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    • "In many cancer cell types, specific genes associated with type I IFN signaling are transcriptionally downregulated or functionally inactive (Balachandran and Barber, 2004; Marozin et al., 2008, 2010; Moussavi et al., 2010; Zhang et al., 2010). Also, type I IFN mediated responses can be inhibited by MEK/ERK signaling, which is often upregulated in cancer cells (Noser et al., 2007), or by epigenetic silencing of IFN responsive transcription factors IRF7 or IRF5 (Li and Tainsky, 2011). Although all tested PDAC cell lines retain at least partially functional type I IFN signaling (Moerdyk-Schauwecker et al., 2013), it is likely that they have some dysregulation of this pathway, as type I IFN responses are generally anti-proliferative and pro-apoptotic (Stojdl et al., 2000; Vitale et al., 2007). "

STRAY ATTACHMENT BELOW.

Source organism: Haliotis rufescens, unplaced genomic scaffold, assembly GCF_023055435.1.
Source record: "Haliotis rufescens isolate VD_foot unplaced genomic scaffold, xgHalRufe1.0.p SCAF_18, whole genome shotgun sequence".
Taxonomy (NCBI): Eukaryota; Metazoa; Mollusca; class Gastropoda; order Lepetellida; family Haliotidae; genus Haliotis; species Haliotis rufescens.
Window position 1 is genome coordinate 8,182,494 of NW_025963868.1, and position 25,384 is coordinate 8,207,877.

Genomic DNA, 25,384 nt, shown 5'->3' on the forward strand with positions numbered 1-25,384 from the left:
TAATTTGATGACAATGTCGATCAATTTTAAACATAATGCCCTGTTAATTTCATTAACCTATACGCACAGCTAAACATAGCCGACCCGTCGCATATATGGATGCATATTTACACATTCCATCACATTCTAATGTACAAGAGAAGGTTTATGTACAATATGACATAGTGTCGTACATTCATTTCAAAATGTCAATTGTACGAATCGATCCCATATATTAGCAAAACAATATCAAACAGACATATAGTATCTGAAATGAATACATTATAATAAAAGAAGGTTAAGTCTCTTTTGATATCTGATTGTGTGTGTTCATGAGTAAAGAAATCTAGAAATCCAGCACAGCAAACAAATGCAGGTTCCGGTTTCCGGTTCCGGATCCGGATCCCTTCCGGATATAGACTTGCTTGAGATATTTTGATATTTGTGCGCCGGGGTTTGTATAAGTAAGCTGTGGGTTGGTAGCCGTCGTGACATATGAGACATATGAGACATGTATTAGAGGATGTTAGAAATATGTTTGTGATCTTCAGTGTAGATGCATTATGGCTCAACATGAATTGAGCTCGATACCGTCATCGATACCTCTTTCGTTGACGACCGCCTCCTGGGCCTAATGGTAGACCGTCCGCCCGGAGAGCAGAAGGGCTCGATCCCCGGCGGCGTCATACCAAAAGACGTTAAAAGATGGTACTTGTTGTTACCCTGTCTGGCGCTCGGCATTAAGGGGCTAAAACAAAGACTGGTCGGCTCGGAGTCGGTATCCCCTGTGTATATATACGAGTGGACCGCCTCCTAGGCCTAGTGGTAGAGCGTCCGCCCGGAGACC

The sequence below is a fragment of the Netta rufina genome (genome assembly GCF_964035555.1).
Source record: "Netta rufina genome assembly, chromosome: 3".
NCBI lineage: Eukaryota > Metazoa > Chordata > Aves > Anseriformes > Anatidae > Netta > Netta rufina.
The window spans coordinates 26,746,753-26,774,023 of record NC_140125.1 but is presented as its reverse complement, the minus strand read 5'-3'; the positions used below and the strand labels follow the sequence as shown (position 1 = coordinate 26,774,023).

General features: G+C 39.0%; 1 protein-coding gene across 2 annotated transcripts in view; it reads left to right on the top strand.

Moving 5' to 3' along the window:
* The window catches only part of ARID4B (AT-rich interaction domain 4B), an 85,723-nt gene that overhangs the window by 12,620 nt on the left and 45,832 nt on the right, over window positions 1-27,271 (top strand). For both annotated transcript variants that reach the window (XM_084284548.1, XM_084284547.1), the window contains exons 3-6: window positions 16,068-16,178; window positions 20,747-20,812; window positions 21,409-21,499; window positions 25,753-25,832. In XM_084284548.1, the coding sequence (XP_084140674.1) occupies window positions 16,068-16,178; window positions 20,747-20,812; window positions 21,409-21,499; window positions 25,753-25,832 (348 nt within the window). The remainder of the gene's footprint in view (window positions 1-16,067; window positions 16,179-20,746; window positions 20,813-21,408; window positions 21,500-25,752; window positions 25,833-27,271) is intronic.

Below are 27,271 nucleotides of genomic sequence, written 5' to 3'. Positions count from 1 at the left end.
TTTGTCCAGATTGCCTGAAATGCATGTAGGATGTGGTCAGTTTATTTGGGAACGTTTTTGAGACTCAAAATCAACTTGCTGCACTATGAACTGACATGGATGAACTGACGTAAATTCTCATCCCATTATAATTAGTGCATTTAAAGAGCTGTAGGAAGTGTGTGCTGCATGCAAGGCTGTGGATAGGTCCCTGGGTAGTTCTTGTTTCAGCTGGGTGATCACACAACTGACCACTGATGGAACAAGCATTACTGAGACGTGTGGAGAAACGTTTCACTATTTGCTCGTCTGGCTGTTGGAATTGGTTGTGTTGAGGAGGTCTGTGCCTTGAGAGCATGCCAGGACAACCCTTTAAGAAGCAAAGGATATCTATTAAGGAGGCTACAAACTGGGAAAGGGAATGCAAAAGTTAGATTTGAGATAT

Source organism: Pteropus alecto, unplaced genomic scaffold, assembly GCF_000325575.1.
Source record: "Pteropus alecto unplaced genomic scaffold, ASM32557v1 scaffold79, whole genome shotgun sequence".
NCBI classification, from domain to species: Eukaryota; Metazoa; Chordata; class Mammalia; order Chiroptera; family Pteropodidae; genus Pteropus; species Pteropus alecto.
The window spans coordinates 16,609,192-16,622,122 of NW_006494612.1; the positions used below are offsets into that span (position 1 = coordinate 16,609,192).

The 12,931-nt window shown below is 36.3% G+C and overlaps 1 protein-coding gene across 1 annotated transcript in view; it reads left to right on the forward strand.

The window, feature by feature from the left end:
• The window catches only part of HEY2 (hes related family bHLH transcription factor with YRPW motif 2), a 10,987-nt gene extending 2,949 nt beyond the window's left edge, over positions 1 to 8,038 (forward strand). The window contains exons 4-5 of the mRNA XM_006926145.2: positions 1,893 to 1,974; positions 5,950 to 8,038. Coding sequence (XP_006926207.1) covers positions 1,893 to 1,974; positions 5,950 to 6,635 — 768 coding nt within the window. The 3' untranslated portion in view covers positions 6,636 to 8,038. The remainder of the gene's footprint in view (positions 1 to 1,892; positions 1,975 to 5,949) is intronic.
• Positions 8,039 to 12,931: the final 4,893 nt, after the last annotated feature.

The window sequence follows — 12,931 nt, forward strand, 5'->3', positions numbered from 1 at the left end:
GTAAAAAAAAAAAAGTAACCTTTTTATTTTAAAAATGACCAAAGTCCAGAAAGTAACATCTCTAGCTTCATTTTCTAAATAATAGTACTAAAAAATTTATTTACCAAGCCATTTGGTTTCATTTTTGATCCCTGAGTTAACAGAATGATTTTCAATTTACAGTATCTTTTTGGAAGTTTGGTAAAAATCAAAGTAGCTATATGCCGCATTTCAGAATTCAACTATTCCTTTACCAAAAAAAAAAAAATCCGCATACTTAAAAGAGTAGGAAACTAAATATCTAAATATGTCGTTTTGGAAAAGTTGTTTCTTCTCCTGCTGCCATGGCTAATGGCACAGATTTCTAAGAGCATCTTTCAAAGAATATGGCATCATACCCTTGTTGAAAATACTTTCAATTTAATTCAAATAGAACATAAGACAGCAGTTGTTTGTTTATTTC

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    ABSTRACT: Virus-encoded tumor suppressor p53 transgene expression has been successfully used in vesicular stomatitis virus (VSV) and other oncolytic viruses (OVs) to enhance their anticancer activities. However, p53 is also known to inhibit virus replication via enhanced type I interferon (IFN) antiviral responses. To examine whether p53 transgenes enhance antiviral signaling in human pancreatic ductal adenocarcinoma (PDAC) cells, we engineered novel VSV recombinants encoding human p53 or the previously described chimeric p53-CC, which contains the coiled-coil (CC) domain from breakpoint cluster region (BCR) protein and evades the dominant-negative activities of endogenously expressed mutant p53. Contrary to an expected enhancement of antiviral signaling by p53, our global analysis of gene expression in PDAC cells showed that both p53 and p53-CC dramatically inhibited type I IFN responses. Our data suggest that this occurs through p53-mediated inhibition of the NF-κB pathway. Importantly, VSV-encoded p53 or p53-CC did not inhibit antiviral signaling in non-malignant human pancreatic ductal cells, which retained their resistance to all tested VSV recombinants. To the best of our knowledge, this is the first report of p53-mediated inhibition of antiviral signaling, and it suggests that OV-encoded p53 can simultaneously produce anticancer activities while assisting, rather than inhibiting, virus replication in cancer cells. Copyright © 2015 Elsevier Inc. All rights reserved.